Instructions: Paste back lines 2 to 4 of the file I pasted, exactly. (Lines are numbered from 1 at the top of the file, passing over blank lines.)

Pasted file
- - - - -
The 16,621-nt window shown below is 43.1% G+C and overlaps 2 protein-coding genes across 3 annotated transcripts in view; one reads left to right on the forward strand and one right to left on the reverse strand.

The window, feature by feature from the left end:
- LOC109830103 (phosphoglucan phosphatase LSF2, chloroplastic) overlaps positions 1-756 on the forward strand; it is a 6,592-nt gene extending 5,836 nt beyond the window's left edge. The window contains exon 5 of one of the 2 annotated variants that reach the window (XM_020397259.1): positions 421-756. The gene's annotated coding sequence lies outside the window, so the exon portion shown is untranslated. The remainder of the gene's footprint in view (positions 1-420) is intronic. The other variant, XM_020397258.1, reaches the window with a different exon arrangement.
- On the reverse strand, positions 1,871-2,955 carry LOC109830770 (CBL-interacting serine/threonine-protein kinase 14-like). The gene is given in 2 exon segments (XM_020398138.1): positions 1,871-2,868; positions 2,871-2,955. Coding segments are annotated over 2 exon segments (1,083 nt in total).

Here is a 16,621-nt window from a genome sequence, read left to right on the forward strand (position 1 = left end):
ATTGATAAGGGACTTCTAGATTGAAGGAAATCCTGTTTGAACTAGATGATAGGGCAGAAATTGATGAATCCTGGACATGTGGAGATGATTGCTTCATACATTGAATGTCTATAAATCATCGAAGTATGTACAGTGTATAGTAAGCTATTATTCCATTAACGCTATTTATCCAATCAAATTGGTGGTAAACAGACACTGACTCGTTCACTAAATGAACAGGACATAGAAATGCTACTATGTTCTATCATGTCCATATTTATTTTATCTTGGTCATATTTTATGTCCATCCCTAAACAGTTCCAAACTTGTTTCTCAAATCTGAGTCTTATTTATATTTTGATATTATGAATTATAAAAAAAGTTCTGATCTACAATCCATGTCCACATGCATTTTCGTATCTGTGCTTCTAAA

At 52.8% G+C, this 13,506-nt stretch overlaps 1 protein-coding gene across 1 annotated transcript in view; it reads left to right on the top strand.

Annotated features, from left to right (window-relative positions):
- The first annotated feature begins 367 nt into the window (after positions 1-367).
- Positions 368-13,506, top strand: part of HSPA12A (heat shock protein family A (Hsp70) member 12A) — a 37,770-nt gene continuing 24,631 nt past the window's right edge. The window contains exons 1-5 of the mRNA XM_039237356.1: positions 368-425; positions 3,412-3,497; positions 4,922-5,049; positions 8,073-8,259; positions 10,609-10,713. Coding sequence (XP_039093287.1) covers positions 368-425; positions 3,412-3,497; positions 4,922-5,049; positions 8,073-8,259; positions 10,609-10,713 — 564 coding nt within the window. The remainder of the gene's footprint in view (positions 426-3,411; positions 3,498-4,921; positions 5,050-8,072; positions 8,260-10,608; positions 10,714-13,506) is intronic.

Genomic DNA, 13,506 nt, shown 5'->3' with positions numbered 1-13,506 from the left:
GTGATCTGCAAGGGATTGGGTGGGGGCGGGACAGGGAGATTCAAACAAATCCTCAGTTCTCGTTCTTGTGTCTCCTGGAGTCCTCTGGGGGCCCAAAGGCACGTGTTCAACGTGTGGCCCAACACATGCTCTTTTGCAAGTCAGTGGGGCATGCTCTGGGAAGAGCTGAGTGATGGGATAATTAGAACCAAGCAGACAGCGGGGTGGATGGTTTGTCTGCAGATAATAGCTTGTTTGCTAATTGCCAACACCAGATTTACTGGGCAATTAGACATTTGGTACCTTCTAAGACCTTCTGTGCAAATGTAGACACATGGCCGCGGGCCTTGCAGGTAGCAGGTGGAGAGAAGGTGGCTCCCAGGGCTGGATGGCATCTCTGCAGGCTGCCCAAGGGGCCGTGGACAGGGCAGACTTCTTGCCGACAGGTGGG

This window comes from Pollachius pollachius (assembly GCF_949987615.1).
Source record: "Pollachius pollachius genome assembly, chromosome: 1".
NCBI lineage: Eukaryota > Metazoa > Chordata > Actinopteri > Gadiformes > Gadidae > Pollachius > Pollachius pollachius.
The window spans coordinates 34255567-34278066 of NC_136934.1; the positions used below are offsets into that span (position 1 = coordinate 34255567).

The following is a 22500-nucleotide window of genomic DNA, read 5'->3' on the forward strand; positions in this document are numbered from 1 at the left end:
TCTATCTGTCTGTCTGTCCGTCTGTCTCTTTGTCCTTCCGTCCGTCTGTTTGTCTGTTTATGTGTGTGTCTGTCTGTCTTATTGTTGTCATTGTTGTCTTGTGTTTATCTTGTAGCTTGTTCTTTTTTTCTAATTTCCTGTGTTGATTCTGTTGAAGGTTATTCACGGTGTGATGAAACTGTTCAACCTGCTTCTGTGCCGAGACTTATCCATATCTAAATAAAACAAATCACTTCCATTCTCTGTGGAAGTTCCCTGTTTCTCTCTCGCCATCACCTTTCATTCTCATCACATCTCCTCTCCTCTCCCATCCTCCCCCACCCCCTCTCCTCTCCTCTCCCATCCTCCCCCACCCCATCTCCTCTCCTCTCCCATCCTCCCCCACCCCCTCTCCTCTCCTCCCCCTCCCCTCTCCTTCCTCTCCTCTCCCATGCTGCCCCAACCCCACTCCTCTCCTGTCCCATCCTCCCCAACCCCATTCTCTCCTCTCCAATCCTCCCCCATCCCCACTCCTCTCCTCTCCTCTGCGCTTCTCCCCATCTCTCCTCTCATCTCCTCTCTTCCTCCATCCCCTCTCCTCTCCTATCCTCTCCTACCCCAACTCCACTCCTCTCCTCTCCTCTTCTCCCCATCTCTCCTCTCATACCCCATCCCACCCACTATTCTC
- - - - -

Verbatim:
The window, feature by feature from the left end:
- LOC109830103 (phosphoglucan phosphatase LSF2, chloroplastic) overlaps positions 1-756 on the forward strand; it is a 6,592-nt gene extending 5,836 nt beyond the window's left edge. The window contains exon 5 of one of the 2 annotated variants that reach the window (XM_020397259.1): positions 421-756. The gene's annotated coding sequence lies outside the window, so the exon portion shown is untranslated. The remainder of the gene's footprint in view (positions 1-420) is intronic. The other variant, XM_020397258.1, reaches the window with a different exon arrangement.
- On the reverse strand, positions 1,871-2,955 carry LOC109830770 (CBL-interacting serine/threonine-protein kinase 14-like). The gene is given in 2 exon segments (XM_020398138.1): positions 1,871-2,868; positions 2,871-2,955. Coding segments are annotated over 2 exon segments (1,083 nt in total).